By lunchtime we were desperate for a break so we started to search for anything that would give us some respite and eventually left that canal at Ansty where my map indicated there was a pub. As we rode up to the Ansty Social club it looked closed so rather dejectedly we turned to continue our torture. At this point the door opened and Steve shouted to us that they were open and we were welcome to use the facilities. Link to the site  http://www.anstyclub.co.uk/

Natalie pouring.....

Natalie pouring…..

We took off our muddy boots and sat down in the dry and warmth recovering slowly. I popped to the bar and noticed a beer I had never had before so could not resist having a half. Thanks to Natalie for being so obliging. People who know me will be aware that I don’t normally drink half’s but I was going to need all my whit’s about me if I was to avoid falling in the canal later.. Paul took the wise decision of just having a half as well. The ladies sensibly avoided the beer and had a bowl of soup which we shared.

Sitting in the warmth some discussion began about the feasibility of continuing under these conditions and although Paul said that he and I could probably manage it the ladies would certainly be struggling if the next 30 or so miles were like what we had already been through. A new plan was discussed and the 4 of us agreed that a detour along the roads to our destination was the only sensible option, what we had endured that morning was no fun. The decision made I plotted a new route on my laptop and downloaded it to our SatNavs.

Ready to go we left the bar to find that I had yet another puncture as had Jayne. Why is it always the back wheel? Panniers off AGAIN

The rear of my bike was quite a mess....

The rear of my bike was quite a mess….

On the road we noticed how hilly it was there, one thing about the canal is that it is at least flat. We made our way to Nuneaton where Jayne decided that she had cycled enough for the day so another quick chat and she was going to get on the train to Litchfield. Paul escorted her to the station while Susan and I carried on, Paul could easily catch us up and he did.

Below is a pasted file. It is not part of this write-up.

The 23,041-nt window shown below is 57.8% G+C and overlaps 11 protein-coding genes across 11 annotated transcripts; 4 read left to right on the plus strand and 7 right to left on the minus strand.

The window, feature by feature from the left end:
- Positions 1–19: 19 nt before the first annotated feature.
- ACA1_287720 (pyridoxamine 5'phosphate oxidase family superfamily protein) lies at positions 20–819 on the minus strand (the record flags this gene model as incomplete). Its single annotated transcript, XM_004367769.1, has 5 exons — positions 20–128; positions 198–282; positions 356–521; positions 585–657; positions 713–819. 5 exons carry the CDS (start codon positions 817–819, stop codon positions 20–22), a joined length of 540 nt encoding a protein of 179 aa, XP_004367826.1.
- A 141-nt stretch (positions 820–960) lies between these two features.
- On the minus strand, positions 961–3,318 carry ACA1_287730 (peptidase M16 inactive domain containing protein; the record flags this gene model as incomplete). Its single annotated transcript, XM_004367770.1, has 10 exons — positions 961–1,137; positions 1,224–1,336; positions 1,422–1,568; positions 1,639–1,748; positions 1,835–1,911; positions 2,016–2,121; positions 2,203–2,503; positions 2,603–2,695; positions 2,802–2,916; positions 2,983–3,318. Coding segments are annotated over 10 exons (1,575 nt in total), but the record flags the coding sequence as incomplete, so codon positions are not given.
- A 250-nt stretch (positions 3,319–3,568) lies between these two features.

Susan and I were stopped at the top of the hill on the A5 near bonehill bridge where it crosses the canal. Paul joined us and we looked down at the canal towpath. I pointed out to Paul that it looked perfect, he looked at the other side and said it is all back to mud over there, he was right it still looked unpleasant cycling.

He then said he would get on if we didn’t mind as he wanted to meet Jayne when she arrived at the station. He cycled off and 30 minutes later he was dead knocked off his bike by a van.

Tuesday 5 May 2015 was one of the saddest days of my life, I had known Paul for almost 40 years, he was my son David’s godfather and he was one of those people who I was always happy to see and enjoyed every moment we had together. We were “children” together riding our motor bikes, cycled LEJoG, drank gallons (100s of gallons) of beer, quite a few bottles of Whiskey, fished and generally had a good time. I will miss him, RIP Paul my friend.

Paul Maguire

Paul Maguire